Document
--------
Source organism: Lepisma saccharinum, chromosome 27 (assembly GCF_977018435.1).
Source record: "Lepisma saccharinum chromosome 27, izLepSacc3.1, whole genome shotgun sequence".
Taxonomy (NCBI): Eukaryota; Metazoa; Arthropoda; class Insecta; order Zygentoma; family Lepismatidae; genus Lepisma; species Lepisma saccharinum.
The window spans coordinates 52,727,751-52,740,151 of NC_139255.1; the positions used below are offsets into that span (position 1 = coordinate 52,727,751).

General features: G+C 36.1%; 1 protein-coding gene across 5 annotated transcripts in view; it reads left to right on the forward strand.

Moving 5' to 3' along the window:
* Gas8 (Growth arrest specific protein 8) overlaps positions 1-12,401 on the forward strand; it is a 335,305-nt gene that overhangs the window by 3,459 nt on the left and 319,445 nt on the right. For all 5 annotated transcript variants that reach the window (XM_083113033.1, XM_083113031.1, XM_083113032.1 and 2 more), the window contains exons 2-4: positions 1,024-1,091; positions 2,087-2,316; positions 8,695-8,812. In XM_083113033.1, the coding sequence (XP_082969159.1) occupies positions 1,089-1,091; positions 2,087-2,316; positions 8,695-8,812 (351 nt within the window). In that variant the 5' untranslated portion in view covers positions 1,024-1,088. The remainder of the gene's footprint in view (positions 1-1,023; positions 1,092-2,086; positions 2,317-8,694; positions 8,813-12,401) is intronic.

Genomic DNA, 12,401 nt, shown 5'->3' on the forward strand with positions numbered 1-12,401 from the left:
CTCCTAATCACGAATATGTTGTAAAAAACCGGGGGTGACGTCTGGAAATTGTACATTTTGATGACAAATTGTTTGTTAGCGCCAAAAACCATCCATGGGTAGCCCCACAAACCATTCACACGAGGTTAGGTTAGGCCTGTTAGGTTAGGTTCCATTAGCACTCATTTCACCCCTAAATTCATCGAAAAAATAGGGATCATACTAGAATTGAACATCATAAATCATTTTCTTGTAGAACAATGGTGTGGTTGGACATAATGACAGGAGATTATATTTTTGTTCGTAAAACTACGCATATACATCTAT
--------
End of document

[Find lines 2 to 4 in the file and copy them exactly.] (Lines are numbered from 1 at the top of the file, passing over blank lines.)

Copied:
Source record: "Lepisma saccharinum chromosome 27, izLepSacc3.1, whole genome shotgun sequence".
Taxonomy (NCBI): Eukaryota; Metazoa; Arthropoda; class Insecta; order Zygentoma; family Lepismatidae; genus Lepisma; species Lepisma saccharinum.
The window spans coordinates 52,727,751-52,740,151 of NC_139255.1; the positions used below are offsets into that span (position 1 = coordinate 52,727,751).